Canada's oil and gas production has negative impacts on Indigenous communities, natural environments, and wildlife.
Much of our domestic oil production happens in the oil sands of Western Canada, where oil companies extract bitumin — a thick substance that's less pure than conventional crude oil — from underground reserves.
Producing usable oil from bitumen is an energy-intensive process that uses up a lot of fresh water. It also pollutes the air and water of surrounding areas with toxic byproducts, with devastating effects on nearby Indigenous communities and local wildlife.
Even if Canada increases its use of domestic oil for domestic use, we can't let ourselves believe that it's a more ethical choice.
Myth #3: We Need To Invest More In Oil And Gas
"The economy will suffer if we don’t invest in the oil sands."
It's true that the oil and gas sector has provided a lot of jobs over the years in Canada, but oil and gas employment has been dropping in the last several years.
The environmental sector is growing, while oil and gas are declining.
Oil and gas employment has been dropping in the last several years, while the environmental sector is expected to grow by 8% by 2029. There were over 620,000 environmental jobs in Canada in 2019.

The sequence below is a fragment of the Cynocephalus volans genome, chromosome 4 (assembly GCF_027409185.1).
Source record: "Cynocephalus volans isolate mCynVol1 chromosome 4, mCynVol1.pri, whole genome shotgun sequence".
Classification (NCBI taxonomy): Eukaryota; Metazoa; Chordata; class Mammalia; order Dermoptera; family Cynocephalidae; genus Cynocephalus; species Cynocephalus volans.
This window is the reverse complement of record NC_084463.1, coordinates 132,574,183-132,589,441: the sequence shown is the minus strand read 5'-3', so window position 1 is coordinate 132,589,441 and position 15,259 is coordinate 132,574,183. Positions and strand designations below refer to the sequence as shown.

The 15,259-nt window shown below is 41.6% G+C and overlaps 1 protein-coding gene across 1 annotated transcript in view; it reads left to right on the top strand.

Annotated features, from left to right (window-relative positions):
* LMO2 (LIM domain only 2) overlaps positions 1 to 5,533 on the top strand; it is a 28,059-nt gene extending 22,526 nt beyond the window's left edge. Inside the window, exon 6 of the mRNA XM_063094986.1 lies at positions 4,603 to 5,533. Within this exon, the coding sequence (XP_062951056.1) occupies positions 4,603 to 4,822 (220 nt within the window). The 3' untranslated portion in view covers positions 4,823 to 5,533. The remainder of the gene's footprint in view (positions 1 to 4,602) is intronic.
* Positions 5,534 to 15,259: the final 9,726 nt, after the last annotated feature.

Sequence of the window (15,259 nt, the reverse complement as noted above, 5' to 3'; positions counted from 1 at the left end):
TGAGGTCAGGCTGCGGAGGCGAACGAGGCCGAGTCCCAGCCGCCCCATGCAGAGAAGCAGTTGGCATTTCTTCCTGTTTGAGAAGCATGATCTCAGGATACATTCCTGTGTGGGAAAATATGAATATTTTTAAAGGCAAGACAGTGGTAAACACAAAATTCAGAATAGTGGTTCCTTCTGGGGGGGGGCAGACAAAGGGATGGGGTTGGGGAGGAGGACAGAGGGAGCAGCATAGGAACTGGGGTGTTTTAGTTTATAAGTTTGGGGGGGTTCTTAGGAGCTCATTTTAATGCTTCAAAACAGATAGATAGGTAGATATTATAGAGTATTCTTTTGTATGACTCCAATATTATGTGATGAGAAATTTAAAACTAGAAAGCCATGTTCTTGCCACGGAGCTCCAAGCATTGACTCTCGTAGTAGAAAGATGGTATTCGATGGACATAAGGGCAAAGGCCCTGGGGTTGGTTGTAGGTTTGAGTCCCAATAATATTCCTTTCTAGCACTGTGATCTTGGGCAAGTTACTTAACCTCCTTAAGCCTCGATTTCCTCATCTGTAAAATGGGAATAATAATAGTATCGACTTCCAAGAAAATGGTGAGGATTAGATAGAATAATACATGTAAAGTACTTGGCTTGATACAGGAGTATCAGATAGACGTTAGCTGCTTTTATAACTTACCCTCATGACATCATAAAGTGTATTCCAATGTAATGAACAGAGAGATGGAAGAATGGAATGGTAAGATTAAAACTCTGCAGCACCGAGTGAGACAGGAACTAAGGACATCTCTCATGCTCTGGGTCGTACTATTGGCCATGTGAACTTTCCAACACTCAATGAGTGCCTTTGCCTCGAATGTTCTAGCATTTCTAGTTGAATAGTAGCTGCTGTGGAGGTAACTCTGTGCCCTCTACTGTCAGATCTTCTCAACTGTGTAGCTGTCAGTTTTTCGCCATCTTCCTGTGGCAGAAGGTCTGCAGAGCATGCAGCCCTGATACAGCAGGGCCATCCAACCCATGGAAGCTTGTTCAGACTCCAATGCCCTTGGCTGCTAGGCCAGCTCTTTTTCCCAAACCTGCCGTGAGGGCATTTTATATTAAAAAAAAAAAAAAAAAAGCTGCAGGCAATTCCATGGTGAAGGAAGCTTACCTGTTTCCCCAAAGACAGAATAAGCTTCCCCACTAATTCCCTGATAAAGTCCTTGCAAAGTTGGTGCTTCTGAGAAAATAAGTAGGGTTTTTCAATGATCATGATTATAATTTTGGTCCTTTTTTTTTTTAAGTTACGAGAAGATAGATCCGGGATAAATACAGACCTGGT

Fewer than 80,000 people work in oil and gas and employment in this area is on a downward trend.
Green jobs are not only a necessity to battle climate change, they're a big economic opportunity too!
Myth #4: Canada Can't Afford Renewable Energy
"Renewable energy and other technologies are too expensive!"
There's a perception that renewable energy comes with high costs, but this isn't true!
The cost of producing electricity from renewables has fallen steadily, and even dramatically.
The International Energy Agency says we have the technologies we need to meet emissions targets, but we need more research and development to drive down prices, and a better look at how green technology can be inclusive and uplift communities.
In the long term, the shift to renewables is a shift to creating energy where your community is located rather than importing it in. It’s kind of like the agricultural revolution, when we started farming and didn’t have to rely on being hunter-gatherers anymore for our food.